World faces water crisis in 20 years

The world could be facing a global water crisis by 2025 if current trends in water policies and investment continue, say two international think-tanks. A global water shortage will also result in significantly reduced food production and in environmental damage, they say.

Global Water Outlook to 2025, by the International Food Policy Research Institute (IFPRI) and the International Water Management Institute (IWMI), is the result of computer modelling, and predicts that water scarcity will cause global losses of 350 million metric tonnes of food production every year.

The problem comes in part from a high population growth rate and urbanisation in developing countries, which means that water use will increase by at least 50% in the next 20 years from the 1995 figure of 3,906 cubic kilometres (1,032 trillion gallons). Declining food supplies will result in increasing prices and malnutrition.

“Water is not like oil. There is no substitute,” warns Dr Mark Rosegrant, Senior Research Fellow at IFPRI and lead author of the report.

It would only take a moderate worsening in global water policy to bring about a genuine water crisis, says the report. If governments continue to cut spending on crop research, technology and infrastructure, while failing to implement institutional and management reforms, global grain production could drop by 10% over business-as-usual scenarios. This is equivalent to losing the entire annual grain crop of India, says the report.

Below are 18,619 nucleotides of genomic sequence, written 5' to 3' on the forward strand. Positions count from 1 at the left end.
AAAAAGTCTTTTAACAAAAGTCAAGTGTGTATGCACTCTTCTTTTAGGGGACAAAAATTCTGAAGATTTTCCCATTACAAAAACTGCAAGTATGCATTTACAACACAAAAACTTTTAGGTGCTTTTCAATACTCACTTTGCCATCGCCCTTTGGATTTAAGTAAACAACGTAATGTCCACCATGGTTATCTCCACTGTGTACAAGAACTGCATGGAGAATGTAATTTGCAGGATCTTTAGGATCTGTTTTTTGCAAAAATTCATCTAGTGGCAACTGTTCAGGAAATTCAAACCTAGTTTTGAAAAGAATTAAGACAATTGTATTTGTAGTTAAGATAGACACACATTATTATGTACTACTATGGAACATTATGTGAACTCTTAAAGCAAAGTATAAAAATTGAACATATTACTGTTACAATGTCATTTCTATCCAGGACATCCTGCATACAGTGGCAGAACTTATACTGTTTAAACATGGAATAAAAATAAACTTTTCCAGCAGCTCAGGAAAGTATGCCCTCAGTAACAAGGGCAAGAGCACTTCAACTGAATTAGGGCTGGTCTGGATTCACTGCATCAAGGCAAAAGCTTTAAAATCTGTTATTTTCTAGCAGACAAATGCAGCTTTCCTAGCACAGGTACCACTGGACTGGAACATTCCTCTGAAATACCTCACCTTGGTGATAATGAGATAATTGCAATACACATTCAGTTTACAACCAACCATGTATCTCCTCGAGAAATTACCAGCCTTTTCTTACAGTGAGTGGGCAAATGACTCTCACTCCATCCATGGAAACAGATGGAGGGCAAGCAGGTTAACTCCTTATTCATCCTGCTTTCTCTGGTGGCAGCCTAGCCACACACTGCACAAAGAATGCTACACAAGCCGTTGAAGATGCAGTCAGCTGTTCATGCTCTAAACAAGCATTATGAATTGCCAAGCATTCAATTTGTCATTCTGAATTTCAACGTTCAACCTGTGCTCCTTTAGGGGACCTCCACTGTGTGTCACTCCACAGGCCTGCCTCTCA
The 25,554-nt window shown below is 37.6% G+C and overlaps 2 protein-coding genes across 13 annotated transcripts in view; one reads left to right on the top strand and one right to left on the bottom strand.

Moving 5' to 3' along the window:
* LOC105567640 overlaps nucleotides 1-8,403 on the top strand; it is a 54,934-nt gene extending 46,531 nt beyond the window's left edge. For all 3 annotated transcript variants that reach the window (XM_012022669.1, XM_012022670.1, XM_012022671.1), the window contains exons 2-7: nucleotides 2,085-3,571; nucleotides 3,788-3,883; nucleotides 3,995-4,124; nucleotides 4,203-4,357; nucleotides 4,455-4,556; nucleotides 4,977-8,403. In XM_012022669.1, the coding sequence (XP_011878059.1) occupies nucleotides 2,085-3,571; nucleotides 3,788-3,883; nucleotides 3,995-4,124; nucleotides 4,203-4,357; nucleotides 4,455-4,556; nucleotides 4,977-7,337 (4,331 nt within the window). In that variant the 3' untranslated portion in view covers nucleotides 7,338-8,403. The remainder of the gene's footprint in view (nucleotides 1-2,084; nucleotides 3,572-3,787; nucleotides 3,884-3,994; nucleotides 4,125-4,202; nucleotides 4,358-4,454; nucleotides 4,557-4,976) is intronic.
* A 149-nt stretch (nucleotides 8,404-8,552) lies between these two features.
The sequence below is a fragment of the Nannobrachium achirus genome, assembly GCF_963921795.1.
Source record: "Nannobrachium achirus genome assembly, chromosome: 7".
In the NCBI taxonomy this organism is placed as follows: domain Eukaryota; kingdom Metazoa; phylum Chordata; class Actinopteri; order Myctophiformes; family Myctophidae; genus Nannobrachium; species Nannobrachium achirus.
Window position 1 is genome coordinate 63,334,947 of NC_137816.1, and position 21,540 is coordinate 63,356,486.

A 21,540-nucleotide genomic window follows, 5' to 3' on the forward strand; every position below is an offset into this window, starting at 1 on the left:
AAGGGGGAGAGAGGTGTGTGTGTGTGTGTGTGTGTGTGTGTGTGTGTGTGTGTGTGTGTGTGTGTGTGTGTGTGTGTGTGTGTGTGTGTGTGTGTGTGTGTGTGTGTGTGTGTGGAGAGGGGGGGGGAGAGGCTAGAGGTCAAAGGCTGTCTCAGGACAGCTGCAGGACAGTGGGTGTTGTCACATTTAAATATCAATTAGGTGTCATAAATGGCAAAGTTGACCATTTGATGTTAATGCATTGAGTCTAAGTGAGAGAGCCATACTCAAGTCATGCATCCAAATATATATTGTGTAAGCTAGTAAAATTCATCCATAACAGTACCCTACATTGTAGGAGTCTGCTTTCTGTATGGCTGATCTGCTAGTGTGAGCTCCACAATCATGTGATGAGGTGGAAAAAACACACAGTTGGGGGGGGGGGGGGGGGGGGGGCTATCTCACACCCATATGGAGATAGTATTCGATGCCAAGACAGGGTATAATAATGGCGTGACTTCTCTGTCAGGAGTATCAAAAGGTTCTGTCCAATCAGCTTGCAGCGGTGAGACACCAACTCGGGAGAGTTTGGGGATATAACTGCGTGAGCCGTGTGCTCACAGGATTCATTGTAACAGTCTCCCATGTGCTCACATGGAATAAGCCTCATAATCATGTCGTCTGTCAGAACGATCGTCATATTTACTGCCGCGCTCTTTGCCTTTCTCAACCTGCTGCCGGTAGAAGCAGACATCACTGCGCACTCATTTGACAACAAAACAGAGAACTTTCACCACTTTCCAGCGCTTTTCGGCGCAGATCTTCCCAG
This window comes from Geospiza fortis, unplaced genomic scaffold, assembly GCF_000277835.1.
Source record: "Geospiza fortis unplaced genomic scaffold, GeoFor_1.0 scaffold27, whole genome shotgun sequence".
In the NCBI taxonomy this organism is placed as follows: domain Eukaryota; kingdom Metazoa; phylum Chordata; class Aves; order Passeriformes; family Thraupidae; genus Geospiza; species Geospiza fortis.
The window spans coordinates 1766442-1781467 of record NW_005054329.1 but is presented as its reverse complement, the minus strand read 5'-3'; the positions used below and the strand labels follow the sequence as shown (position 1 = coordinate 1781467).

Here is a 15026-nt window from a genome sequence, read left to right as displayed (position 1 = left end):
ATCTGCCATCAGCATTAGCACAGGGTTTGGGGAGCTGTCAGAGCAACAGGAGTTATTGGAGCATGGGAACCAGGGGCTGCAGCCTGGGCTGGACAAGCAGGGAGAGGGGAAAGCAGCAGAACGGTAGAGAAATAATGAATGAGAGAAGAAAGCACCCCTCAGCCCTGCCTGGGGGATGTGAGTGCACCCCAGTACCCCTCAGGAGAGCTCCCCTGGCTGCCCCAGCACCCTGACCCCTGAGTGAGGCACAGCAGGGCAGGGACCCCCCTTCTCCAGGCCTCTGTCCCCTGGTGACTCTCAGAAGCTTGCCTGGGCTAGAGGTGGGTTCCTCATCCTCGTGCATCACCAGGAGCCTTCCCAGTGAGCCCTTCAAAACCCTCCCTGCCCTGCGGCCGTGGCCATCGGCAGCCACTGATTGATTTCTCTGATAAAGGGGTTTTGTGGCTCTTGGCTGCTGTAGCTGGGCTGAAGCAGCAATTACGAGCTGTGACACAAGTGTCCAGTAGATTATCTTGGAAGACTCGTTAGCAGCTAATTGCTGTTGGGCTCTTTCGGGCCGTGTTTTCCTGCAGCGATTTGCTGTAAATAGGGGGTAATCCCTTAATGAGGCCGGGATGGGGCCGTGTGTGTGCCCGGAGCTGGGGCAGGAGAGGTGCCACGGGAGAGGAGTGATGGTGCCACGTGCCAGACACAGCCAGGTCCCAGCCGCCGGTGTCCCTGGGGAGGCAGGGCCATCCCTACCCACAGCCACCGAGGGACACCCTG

In the western United States, for instance, groundwater is being pumped at a rate in excess of natural recharge. These include the Rio Grande and Colorado River Basins.

In September, international leaders at the Johannesburg World Summit on Sustainable Development agreed to halve the number of people without access to clean water by 2015 (see related story). However, “this goal will not become a reality unless governments redirect their water policies to meet the needs of poor people,” says Dr Joachim von Braun, Director General of IFPRI.

Policies to reduce water consumption could include charging wealthy people in developing countries for their water use, the use of low cost, small scale irrigation techniques, such as drip kits or manually operated treadle pumps.

Fortunately, there is good news. “A crisis is not inevitable,” said Rosegrant. “The world can both consume less water and reap greater benefits.” But governments must act now as required strategies will take time as well as investment and policies, he says.

Recently, edie reported on a new irrigation system that could halve water use by arable agriculture through partial root drying (see related story).

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